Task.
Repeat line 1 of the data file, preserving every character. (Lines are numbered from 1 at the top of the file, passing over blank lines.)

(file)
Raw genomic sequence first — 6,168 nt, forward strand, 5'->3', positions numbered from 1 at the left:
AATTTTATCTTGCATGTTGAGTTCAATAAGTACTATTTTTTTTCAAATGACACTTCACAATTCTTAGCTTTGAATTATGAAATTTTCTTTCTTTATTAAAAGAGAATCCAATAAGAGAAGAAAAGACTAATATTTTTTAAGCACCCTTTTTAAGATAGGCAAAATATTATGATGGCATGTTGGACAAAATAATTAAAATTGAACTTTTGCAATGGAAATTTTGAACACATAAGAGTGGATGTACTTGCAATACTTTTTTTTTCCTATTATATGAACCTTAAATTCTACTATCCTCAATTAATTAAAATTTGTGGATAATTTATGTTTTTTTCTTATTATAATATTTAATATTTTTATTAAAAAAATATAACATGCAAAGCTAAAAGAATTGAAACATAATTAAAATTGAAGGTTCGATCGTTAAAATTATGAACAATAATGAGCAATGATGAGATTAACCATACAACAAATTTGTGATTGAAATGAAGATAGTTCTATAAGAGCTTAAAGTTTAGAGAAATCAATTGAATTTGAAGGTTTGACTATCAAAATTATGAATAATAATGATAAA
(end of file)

Raw genomic sequence first — 6,168 nt, forward strand, 5'->3', positions numbered from 1 at the left: